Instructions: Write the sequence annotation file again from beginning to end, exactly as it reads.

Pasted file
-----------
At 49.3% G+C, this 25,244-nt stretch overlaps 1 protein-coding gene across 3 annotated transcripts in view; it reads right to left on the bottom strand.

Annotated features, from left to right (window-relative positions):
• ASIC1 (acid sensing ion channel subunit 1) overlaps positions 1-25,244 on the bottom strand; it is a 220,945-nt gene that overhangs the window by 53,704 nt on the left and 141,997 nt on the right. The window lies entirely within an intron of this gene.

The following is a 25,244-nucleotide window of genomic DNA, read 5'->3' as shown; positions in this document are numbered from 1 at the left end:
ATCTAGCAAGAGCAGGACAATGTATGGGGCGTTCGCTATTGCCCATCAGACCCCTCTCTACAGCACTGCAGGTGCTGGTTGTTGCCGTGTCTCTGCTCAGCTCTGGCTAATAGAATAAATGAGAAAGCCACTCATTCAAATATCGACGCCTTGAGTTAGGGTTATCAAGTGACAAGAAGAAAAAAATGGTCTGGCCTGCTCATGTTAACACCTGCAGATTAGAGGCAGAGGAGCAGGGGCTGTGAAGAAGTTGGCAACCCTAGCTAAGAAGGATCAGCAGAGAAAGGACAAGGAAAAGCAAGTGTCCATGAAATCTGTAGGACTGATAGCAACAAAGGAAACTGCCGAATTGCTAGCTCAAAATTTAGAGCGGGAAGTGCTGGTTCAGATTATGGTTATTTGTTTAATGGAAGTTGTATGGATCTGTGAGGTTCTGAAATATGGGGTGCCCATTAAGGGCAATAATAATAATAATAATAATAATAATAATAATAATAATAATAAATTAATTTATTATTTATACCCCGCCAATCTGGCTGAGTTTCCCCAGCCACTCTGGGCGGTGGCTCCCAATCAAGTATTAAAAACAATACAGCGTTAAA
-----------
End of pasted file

At 49.3% G+C, this 25,244-nt stretch overlaps 1 protein-coding gene across 3 annotated transcripts in view; it reads right to left on the bottom strand.

Annotated features, from left to right (window-relative positions):
• ASIC1 (acid sensing ion channel subunit 1) overlaps positions 1-25,244 on the bottom strand; it is a 220,945-nt gene that overhangs the window by 53,704 nt on the left and 141,997 nt on the right. The window lies entirely within an intron of this gene.

The following is a 25,244-nucleotide window of genomic DNA, read 5'->3' as shown; positions in this document are numbered from 1 at the left end:
ATCTAGCAAGAGCAGGACAATGTATGGGGCGTTCGCTATTGCCCATCAGACCCCTCTCTACAGCACTGCAGGTGCTGGTTGTTGCCGTGTCTCTGCTCAGCTCTGGCTAATAGAATAAATGAGAAAGCCACTCATTCAAATATCGACGCCTTGAGTTAGGGTTATCAAGTGACAAGAAGAAAAAAATGGTCTGGCCTGCTCATGTTAACACCTGCAGATTAGAGGCAGAGGAGCAGGGGCTGTGAAGAAGTTGGCAACCCTAGCTAAGAAGGATCAGCAGAGAAAGGACAAGGAAAAGCAAGTGTCCATGAAATCTGTAGGACTGATAGCAACAAAGGAAACTGCCGAATTGCTAGCTCAAAATTTAGAGCGGGAAGTGCTGGTTCAGATTATGGTTATTTGTTTAATGGAAGTTGTATGGATCTGTGAGGTTCTGAAATATGGGGTGCCCATTAAGGGCAATAATAATAATAATAATAATAATAATAATAATAATAATAATAAATTAATTTATTATTTATACCCCGCCAATCTGGCTGAGTTTCCCCAGCCACTCTGGGCGGTGGCTCCCAATCAAGTATTAAAAACAATACAGCGTTAAA